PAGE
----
Landslide Resources

Science Center Objects

The New Jersey Geological and Water Survey maintains a database of Landslides in the state and updates the database as new landslides occur. This information is used by The NJ State Police, Office of Emergency Management as well as federal, state, county, and local government officials and consultants to assist in hazard mitigation planning. Landslides in New Jersey can damage homes, utilities, cover roads, highways and railroad tracks. They are responsible for millions of dollars in damages each year. 


depiction of the mechanics of a landslide

graphic illustration of the parts of a landslide.  (Public domain.)


Shallow landslides typically originate in uppermost soil or rock layers on steep slopes and often form slumps or fast-moving earth and debris flows. These types of landslides are often triggered by sustained and intense rainfall and are usually fast moving. Typically the landslides that occur in New Jersey are considered shallow in nature.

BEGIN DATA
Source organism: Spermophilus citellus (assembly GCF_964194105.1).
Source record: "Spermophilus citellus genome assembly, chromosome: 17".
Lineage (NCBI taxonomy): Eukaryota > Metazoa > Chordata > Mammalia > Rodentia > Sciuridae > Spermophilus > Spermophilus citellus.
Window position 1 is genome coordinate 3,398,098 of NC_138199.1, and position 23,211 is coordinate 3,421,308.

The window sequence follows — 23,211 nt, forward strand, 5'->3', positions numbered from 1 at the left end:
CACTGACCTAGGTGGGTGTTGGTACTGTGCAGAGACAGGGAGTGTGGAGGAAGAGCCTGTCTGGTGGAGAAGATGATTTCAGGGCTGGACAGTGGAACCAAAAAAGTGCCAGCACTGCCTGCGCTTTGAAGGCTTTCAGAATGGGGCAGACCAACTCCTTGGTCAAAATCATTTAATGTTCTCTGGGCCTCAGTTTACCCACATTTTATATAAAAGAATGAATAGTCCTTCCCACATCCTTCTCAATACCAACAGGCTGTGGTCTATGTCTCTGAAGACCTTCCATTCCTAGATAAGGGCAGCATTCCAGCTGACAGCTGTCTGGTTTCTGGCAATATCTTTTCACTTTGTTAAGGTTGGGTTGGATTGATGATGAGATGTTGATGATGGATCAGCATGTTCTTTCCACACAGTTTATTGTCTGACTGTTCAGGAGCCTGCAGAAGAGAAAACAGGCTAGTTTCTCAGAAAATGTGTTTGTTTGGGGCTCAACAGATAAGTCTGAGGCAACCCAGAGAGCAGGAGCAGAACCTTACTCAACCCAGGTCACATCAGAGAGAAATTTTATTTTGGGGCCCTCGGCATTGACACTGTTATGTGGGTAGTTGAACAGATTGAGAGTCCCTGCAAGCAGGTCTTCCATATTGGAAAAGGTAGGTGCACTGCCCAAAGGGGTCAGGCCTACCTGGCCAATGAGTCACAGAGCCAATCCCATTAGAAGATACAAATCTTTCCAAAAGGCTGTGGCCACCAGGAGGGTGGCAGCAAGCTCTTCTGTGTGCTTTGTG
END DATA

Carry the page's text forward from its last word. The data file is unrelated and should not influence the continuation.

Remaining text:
Deep-seated landslides are those where the zone of failure is below the rooting depth of trees and vegetation. They are often slow moving, but can also move rapidly. Deep-seated landslides can cover large areas and devastate infrastructure and housing developments. These landslides usually occur as translational slides, rotational slides, or large block slides. Deep-seated landslides are typically much larger than shallow landslides, in terms of both surface area and volume. A deep-seated landslide may appear stable for years, decades, or even centuries. These long-lived features can be partially or entirely reactivated for a variety of reasons.

For more information on landslide types and processes please click here

1 (Text adapted from Washington State Department of Natural Resources Landslides webpage)


USGS Landslides Hazards Program Site